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SOCIOL 1A06 (735)

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Sandra Colavecchia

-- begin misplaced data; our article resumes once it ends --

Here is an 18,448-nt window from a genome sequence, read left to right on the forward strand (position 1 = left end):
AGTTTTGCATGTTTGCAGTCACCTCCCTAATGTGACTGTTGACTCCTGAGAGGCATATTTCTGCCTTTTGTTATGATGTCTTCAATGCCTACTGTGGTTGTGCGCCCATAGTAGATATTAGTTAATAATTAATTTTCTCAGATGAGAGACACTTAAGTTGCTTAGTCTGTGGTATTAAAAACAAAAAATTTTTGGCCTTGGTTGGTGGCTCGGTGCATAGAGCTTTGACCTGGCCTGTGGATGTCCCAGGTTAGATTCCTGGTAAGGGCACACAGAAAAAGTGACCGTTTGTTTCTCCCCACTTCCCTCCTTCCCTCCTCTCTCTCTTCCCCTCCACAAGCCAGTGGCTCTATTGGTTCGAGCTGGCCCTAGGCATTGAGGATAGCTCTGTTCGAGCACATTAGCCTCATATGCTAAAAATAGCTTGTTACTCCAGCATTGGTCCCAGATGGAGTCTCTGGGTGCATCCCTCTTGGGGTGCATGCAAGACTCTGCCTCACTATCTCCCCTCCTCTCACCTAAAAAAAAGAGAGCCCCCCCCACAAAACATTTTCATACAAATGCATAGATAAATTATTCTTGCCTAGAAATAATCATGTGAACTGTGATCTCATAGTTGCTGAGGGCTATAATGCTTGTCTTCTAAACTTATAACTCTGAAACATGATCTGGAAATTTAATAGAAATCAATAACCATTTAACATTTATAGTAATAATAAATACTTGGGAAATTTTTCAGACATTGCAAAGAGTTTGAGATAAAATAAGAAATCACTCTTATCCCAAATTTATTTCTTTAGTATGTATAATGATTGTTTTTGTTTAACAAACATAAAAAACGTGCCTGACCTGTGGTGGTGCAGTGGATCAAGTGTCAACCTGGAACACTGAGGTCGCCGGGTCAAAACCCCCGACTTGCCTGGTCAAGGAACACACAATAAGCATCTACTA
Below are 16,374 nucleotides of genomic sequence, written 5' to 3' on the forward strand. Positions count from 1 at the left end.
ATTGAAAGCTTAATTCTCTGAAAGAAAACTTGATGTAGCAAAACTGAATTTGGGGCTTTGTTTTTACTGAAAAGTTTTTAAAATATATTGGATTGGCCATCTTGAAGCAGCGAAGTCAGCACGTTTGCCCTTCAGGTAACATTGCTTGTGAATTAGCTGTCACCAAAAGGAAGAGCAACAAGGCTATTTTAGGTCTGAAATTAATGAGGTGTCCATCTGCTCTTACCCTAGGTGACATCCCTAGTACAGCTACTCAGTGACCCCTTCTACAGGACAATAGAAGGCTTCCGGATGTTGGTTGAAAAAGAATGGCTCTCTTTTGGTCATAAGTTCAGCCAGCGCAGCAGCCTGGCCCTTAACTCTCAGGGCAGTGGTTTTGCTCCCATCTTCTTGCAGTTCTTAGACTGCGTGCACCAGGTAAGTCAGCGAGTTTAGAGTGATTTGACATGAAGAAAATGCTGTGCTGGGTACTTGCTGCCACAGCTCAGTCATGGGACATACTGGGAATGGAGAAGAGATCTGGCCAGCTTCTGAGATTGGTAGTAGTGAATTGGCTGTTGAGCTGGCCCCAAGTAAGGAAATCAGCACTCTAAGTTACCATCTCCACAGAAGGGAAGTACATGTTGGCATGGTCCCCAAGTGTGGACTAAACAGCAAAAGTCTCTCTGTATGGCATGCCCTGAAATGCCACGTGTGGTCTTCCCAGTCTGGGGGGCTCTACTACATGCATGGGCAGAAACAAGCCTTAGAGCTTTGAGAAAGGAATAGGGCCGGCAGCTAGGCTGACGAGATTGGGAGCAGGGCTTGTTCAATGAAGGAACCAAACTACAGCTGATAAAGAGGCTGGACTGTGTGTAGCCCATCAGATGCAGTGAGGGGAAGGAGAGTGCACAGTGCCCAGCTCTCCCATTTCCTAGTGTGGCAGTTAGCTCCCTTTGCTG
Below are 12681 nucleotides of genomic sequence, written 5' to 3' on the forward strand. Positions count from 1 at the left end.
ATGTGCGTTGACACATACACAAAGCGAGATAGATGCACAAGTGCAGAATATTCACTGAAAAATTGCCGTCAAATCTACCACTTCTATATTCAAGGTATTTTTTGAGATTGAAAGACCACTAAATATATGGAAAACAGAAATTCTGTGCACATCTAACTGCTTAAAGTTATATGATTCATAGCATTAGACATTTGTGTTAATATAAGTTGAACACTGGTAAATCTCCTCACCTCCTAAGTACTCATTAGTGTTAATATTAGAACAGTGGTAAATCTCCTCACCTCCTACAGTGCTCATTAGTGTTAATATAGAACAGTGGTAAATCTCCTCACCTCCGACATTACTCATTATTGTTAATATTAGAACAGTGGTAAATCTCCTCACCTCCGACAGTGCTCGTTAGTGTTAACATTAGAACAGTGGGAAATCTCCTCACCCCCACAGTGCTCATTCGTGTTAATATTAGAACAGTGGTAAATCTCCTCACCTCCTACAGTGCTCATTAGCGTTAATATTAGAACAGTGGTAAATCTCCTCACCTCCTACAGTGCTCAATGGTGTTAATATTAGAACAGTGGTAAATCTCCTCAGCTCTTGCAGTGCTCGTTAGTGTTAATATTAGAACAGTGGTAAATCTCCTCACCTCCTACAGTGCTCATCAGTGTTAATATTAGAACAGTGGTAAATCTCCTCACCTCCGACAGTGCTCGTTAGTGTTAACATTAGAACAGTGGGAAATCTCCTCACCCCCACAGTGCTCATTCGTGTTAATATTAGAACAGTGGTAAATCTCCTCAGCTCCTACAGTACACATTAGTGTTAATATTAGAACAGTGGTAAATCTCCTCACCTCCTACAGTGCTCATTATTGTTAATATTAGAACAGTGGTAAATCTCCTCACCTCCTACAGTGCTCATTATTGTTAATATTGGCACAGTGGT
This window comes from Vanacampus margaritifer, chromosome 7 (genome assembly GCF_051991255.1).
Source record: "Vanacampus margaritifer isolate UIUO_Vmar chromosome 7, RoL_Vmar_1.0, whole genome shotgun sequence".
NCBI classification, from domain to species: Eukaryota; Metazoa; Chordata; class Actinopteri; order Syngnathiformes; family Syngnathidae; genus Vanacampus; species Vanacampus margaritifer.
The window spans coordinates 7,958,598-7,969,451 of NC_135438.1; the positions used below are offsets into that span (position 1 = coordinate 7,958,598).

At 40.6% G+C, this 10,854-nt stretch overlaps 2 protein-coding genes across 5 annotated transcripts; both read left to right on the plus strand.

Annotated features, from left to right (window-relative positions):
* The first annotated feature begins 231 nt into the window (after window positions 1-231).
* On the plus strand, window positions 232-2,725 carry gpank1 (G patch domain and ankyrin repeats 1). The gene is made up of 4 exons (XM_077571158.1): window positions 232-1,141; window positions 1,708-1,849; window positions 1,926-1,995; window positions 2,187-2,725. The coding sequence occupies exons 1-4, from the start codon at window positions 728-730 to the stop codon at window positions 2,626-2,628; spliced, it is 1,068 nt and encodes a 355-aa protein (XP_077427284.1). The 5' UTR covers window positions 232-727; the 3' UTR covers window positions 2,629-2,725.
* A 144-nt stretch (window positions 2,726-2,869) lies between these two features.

September 12, 2012 Sociology; Reading #1: The Sociological Imagination Chapter 1: New Society Denial of Death -knowing that they could die at any moment makes people anxious, and to cope with that anxiety, people normally deny death -Religion is one example of the way people deny death. Religion provides security and meaning. -Another example is trying to maintain the appearance of being young -Determinism: the belief that everything happens the way it does because it is destined to happen that way. (fait) -Voluntarism: the belief that we control our destiny . Opposite of determinism. -cosmetic surgery has become much more popular since the 1990’s. A Trap -denying death makes it harder to figure out how best to live example: the denial of death is a trap. Religion can prevent people from living well and being happy -pursuing youthfulness distracts people from accepting growth and allowing them to realize who they really are and what makes them happy in life Higher Education -refusing to deny death focuses the mind on how best to live -higher education can help people focus on how best to live -high education is devoted to that; it is not just about job training -college and university courses represent different approaches to imporving the welfare of humanity Sociology -we can better understand what we are and what we can become by studying the social relations that help shape us -Emile Durkheim’s theory suggests that suicide is not because of being anti-social. It relates to how frequently one is social and how frequently one interacts with others and share their beliefs, values, and morals. This is called one’s level of social solidarity. Low Solidarity= a high suicide rate -this is because these people lack emotional support and cultural guidelines. Intermediate Solidarity= low suicide rate -this is because people who enjoy emotional support and have cultural guidelines are disinclined to commit suicide. High Solidarity= a high suicide rate -if people within a high solidarity group feel like the belonging of the group is being threatened, they are likely to sacrifice their lives to protect it. September 13, 2012 Sociology: Lecture #1 The “Sociological Imagination” - C. Wright Mills (1959) Sociological Imagination: individual experiences connected to a social context -C. Wright Mills writes upon unemployment -If there are a large number of adult’s unemployed, we can reasonably conclude that it is not to be put on individuals; we conclude that there is a large economic collapse. Reasons for Increase in Divorce -People living longer -Legal changes -Declining stigma -Increasing secularism -Women’s labour force participation -Higher expectations (what qualities do you seek in a partner?) -Shifting ideas about gender and unequal sharing of housework -Inadequate supports for working parents, which lead to marital conflict -Greater diversity in families and intimate relationships, including greater acceptance of remaining single, cohabiting, and advocacy and social change for gay and lesbians Multiple Choice Question (example) The sociological imagination allows people to understand the relationship between: 1.Social structure and human agency 2.Processes and structures 3. Psych. Bio and sociology 4.Public or social issues and private troubles 5.Nature and nurture If we apply the sociological imagination to the problem of divorce we: a. can predict which couples will divorce b. see how infidelity and financial difficulty lead to divorce c. can link divorce rates to changes in divorce legislation and social attitudes towards divorce d. can understand the emotional turmoil that results from divorce e. understand that divorce is most likely to happen when a couple falls out of love and grows apart Sociological Theories -Order theories: supports status-quo -Change theories: social change -Macro-sociology: society shapes us -Micro-sociology: we make society Structural Functionalism -institutions that serve a wider good for society. Serves a function to society. Focuses on stability -order theory -stability, equilibrium -consensus -analogy to human body -interrelated parts -functionality of parts -criticised for reinforcing the status-quo or the structure of society Conflict Theory -anything to do with class -Change theory -Macro level -Karl Marx (predicted capitalism would be replaced with socialism) -Most important: economic or material conditions -Class conflict Small fish: there is no justice in the world Medium fish: there is a little bit of justice in the world Big fish: the world is full of justice Forms of inequality that people experience: -gender -race -sexual orientation -disability Symbolic Interactionism -Change theory -Micro level -Interpersonal communication -Interactions create society -Subjectivity -Example: creating “family” at Thanksgiving Feminist Theory -Change theory -Macro and micro level -Gender relations -Gender inequalities -Women’s social reality -They base their theory on patriarchy -Example: unpaid labour Multiple Choice Example: Criticism of sociological theory inclue: a. Symbolic interactionism places too much emphasis on social structure b. Conflict theory overemphasizes gender-based inequalities c. Structural functionalism places to much emphasis on inequality d. Feminist perspectives that rely on the concept of patriarchy Durkheim and Suicide -suicide rates related to level of social solidarity -if solidarity is very low or very high, suicide will increase McLaughlin on the elite structure of Canadian society: there has been an increase in the number of elites from Alberta and BC Sociology Tutorial #1 Sample Multiple Choice Question 1. Durkheim’s analysis of suicide: a. Hightlights the role of mental health in predicting suicide b. Highlights how one’s social connectedness is related to suicide c. Has not been scientifically validated d. All of the above 2. Durkheim argued that in modern societies: a. social ties are strengthening, and people share fewer beliefs and values b. social ties are weakening and people share more beliefs and values c. social ties are weakening and people share fewer beliefs and values d. none of the above October 4, 2012 Sociology Tutorial #2 Experiments  Strengths: choose subjects, direct feedback, reward in the end, personally experience trial and error Limitations: artificial environment, Hawthorne effect, biased, not applicable to all things, validity, morals and values clash, subjects rather than participants Surveys  Strengths: any type of questions can result in many answers, ask a wide range of people, easier and sometimes cheaper Limitations: people do not always answer surveys, biased, questions aren’t included Observation Research: observing from afar, or from actually doing the actions your observing Strength: real life context, participation within society, community and not individual studies Limitations: ethnocentrism, generalizability, uneven ratio (harder to get research) Secondary Data Analysis Strengths: reduce the amount of research, you can study a lot of people (census), less costly- data is already there, less time in terms of data collection Limitations: validity, biased of original creators September 20, 2012 Sociology Lecture #3 Research Methods -Experiments -Surveys (self-administered questionnaires, interviews) -Observatory Studies (participant observation) -Secondary Data Analysis (“documentary analysis”, “historical sociology”, “use of official statistics”) Quantitaive vs Qualitative Research -Quantitative: availability of numerical data -Social phenomena captured nicely by stats -Qualitative: focus on process (how, why); giving voice to “participants” -Which type of research is superior? -Example: children of divorced parents Cross-sectional vs Longitudinal -Cross-Sectional: data taken at one point in time -Longitudinal: study done at more than one point in time -Example: study of adolescent mothers Limitations of Experiments -Have you been a subject in an experiement? -Artifical Environments -Validity (are you measuring what you think you are measuring) -Hawthorne effect (we behave differently when we know we are being watched) -Not applicable to all things that sociologists want to study -Replicating a Positivist Approach to research (not conductive to rapport building; “subject” rather than participant) Limitations of Surveys -Designing “good” questions is difficult (mutually) exclusive, exhaustive categories) -Dishonesty -Forgetfulness (memory fade and telescoping) -Q: Have you completed a survey in the past year? -Requires literacy -Data is limited to what is on paper -Low response rates Limitations of Observatory Studies -Low reliability -Generalizability -Hawthorne effect -Ethnocentrism (researchers bringing their own bias to their study) Limitations of Secondary Data Analysis -Incomplete Data -Accuracy of Data (different people have different work ethics) -Biases of original creators Research Ethics -Submit an Ethic Application, need to approval -Consent letter for participants (example posted on Avenue) -Imformed Consent: Participants have the right to know: -know they are participating in a study -the nature of their participation -their rights as participants Confidentiality/Anonymity -Confidentiality: Identity not revealed to public -the researcher IS ABLE to identify a given person’s responses with that person -Anonymity: Identity not revealed to public -the researcher IS NOT ABLE to identify a given perosn’s responses with that person Research Ethics -Philip Zimbardo -mock prison -Stanley Milgram -shock experiment Laud Humphreys (1970) -Sociological participant observation study -Tearoom Trade -Deception, potential for great harm Tuskegee Syphilis Experiment -1932-72 US government -deception -vulnerable social group -harm and death -syphilis is a sexual transmitted disease -african American men -they were never told about the cure for syphilis during the experiment, they were never diagnosed and told the truth about syphilis -they were promised money for financial advice September 27, 2012 Sociology Lecture #4 -For assignment use SOCIOLOGICAL ABSTRACT DATABASE ONLY. -must be sociology articles only (look in the name if sociology relates) -look at the authors affiliation Part A: -articles must be closely related -MUST BE SOCIOLOGICAL -must have been reviewed by experts in the field, 2 must have been published after Jan 1, 2006 -must be a study (15-30 pages) -for each article answer questions #1 and #2 -in text citations Culture Cultural Universals Bodily adornment, sports, gift giving, social institutions (family) page 28 new society: they talk about how we can understand perspectives on culture social norms of parents vary from culture to culture (Italian families: late night gelato) Ethnocentrism: one’s own practices/ beliefs are superior (judging another person on your way of life Cultural Relativism: all cultural practices have equal value (belief that there is no single way to live) Ideal Culture: the set of beliefs we say we believe in and do Real Culture: what we actually do How can we understand Comtemporary Culture?? WE CANT unless we discuss:  Globalization Postmodernism Consumerism Globalization: political interconnectedness (countries are more connected politically through the UN, economically, English is spreading worldwide) Travel and migration (people are travelling in mass numbers in ways that the world has never seen before) TRANSNATIONALISM people moving back and forth from country to country and keeping ties with both countries (different diaspora) Communication (allowing the world to interact instantly) Work/occupations (McDonaldization of society Ritzer RATIONALIZATION: the modern world is characterized by rationialzation, the modern world is made up of bureaucracies) Ritzer argued that bureaucracies have become extremely irrational because they can’t deal with anything exceptional Postmodernism:  postmoderists argue that knowledge and truth are situation specific, fluid (changing) and very much so contested reflects broad range of projects knowledge and “truth” is fluid and shaped and reshaped through discourse (ie: medical, political, academic discourse) ”truth” reflects power relations (who holds power, people who have power have the power to shape discourse, they have the power to shape their version of the truth) rejection of single explanatory frameworks (rejects one objective truth, some look very closely at language and how it is used) mixing of elements from different times/ places (music----on avenue) Religion: October 4, 2012 Sociology Lecture #5 Consumerism: defining ourselves by what we buy Commercialization of Childhood -unprecedented, sophisticated, powerful -using researchers, psychologists to find out how to sell their products to kids -‘Cradle to grave’ ; brand loyalty -sociologists were worried about children not being able to escape advertising -it is effecting children’s quality of life (mental health) Pierre Bourdieu -economic capital converted into: -Social capital (family, network/having connections, it’s not what you know it’s who you know, people that help you get ahead in life) -cultural capital (learning beyond what you learn in school, like traveling, ballet, fine/ elite culture) -bourdeau believes that if you have cultural capital and social capital you will do better in life -middle class kids more likely to revieve these forms of capital -explains intergenerational reproduction of class (if you are brought up in a poor class family, you are more likely to be poor class yourself etc.) The Rights Revolution/ Culture Wars -the rights revolution: struggle